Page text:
New York City Schools To Revise HIV/AIDS, Sex Education Curricula
New York City Mayor Michael Bloomberg's (R) administration on Thursday announced that city schools will revise their "outdated" HIV/AIDS and sex education curricula and likely begin teaching the subjects to students earlier than eighth grade, the New York Post reports. New York City schools currently teach sex education in eighth and 11th grades, according to the Post (Campanile, New York Post, 2/6). Dr. Roger Platt, director of the Office of School Health, said that the city schools' sex education curriculum has not been updated for 20 years and the AIDS curriculum has not been updated in 10 years (Yan, Long Island Newsday, 2/6). According to Planned Parenthood of New York City, the sex education curriculum still lists the Today Sponge as a contraceptive option even though the product has not been available since 1994. In addition, the AIDS curriculum states that gay, white men account for the "overwhelming majority" of AIDS cases, despite the fact that blacks and Latinos account for 82% of new HIV/AIDS cases among teenagers, the Post reports.
Schools Chancellor Joel Klein said that in addition to the "inadequate" curricula, there is a shortage of high school health teachers and they do not have time to attend the required 30 hours of training to teach the subjects (New York Post, 2/6). "It's pretty hard to justify to people to invest 30 hours of their time to learn a 20-year-old curriculum," Platt said, according to Newsday (Long Island Newsday, 2/6). Platt said that the new HIV/AIDS curriculum and information on preventing pregnancy will be based on "sound advice" from health professionals and education experts, according to the Post (New York Post, 2/6). Education officials said that the health curriculum could be complete by the end of the year, but they have not yet set a timeline for the new HIV/AIDS curriculum, which is a "more complicated process" because public comment is required, Newsday reports.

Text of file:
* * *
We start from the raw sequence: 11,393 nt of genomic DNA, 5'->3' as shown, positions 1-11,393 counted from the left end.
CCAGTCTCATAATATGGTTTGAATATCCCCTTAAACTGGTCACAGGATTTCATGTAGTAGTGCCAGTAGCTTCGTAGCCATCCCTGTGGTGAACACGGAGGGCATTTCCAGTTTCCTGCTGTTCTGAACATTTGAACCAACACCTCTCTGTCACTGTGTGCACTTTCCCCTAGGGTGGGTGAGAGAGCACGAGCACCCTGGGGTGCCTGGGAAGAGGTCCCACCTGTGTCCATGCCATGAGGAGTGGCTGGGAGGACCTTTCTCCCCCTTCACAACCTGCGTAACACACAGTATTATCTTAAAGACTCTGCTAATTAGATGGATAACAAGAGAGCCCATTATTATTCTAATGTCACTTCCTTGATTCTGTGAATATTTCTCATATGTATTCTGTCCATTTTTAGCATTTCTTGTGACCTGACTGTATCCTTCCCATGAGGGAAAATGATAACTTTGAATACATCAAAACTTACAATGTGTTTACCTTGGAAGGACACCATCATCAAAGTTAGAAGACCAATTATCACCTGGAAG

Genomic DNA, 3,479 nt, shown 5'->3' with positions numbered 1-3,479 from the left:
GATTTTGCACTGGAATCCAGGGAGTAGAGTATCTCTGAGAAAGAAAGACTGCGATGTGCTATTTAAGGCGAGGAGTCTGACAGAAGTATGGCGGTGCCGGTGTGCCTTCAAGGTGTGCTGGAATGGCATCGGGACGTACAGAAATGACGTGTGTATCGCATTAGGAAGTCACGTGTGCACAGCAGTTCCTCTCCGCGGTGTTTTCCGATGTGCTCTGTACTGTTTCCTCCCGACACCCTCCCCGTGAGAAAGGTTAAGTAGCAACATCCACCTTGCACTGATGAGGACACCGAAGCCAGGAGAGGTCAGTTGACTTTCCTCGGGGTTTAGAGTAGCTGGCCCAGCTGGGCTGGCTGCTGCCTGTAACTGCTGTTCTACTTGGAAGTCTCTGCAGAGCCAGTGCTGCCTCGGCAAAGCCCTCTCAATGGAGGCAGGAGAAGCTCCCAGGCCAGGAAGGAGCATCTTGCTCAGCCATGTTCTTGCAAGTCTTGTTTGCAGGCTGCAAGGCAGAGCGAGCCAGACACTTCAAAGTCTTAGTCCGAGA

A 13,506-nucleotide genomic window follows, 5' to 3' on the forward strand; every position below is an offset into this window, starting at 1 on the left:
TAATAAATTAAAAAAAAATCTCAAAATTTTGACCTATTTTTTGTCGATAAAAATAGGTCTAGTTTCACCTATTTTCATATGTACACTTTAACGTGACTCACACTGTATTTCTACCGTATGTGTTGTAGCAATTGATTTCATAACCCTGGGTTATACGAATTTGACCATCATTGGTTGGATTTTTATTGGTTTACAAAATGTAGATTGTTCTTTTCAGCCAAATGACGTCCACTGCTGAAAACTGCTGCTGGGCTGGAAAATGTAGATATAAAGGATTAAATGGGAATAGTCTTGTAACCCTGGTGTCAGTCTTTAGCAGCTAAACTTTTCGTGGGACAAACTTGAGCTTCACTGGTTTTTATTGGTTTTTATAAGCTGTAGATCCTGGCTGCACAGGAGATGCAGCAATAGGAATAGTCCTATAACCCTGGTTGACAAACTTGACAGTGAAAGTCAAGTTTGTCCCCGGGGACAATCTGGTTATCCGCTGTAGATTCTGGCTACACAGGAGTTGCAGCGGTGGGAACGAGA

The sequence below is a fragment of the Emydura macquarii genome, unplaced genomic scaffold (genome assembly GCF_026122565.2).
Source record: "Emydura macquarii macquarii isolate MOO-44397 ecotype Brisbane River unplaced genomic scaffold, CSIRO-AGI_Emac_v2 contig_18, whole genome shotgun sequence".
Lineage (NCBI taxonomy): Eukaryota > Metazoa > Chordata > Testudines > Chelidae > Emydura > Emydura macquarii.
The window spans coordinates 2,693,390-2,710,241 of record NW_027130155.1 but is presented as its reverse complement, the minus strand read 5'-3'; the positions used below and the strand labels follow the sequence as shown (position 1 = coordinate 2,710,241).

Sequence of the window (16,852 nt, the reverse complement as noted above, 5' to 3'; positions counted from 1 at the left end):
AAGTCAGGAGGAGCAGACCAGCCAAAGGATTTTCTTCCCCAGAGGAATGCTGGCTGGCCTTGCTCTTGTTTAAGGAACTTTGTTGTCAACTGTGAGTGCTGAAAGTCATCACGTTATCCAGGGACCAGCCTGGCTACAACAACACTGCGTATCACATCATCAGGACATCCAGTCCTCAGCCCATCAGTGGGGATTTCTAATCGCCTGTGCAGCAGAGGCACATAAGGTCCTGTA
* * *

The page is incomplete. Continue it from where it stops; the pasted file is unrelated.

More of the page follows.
Health Education Mandates
The state Education Department requires schools to give general health and age-appropriate HIV/AIDS instruction in every grade, but the requirement is being met "unevenly at best," according to Newsday (Long Island Newsday, 2/6). According to state Assembly member Scott Stringer (D), who wrote a report titled "Failing Grade: Health Education in New York City Schools," at least 75% of schools in the city violate government health education requirements, according to the New York Sun. Platt said that in 2002, almost 10,000 city women younger than 18 became pregnant and 3,000 became mothers, according to the Sun. In addition, teens represented 114 new HIV cases in the city (Lucadamo, New York Sun, 2/6). Last month, the New York AIDS Coalition released a report stating that New York City schools have violated state mandates on HIV/AIDS education. The report, titled "A Call for Reform: Strengthening HIV/AIDS Education in New York City's Public Schools," found that the schools have failed to meet guidelines requiring students in sixth through 12th grades to receive six HIV/AIDS lessons per year and guidelines requiring students in kindergarten through fifth grade to receive five AIDS-related lessons per year. The report recommends that the school system update its HIV/AIDS lessons, employ well-trained personnel to teach the lessons and improve oversight and evaluation procedures to better ensure compliance. "Examining the stipulations of the mandate one by one reveals that the school system is not in full compliance," the report said, adding, "These grave inadequacies exist in the face of increasing HIV infections among youth" (Kaiser Daily HIV/AIDS Report, 1/9).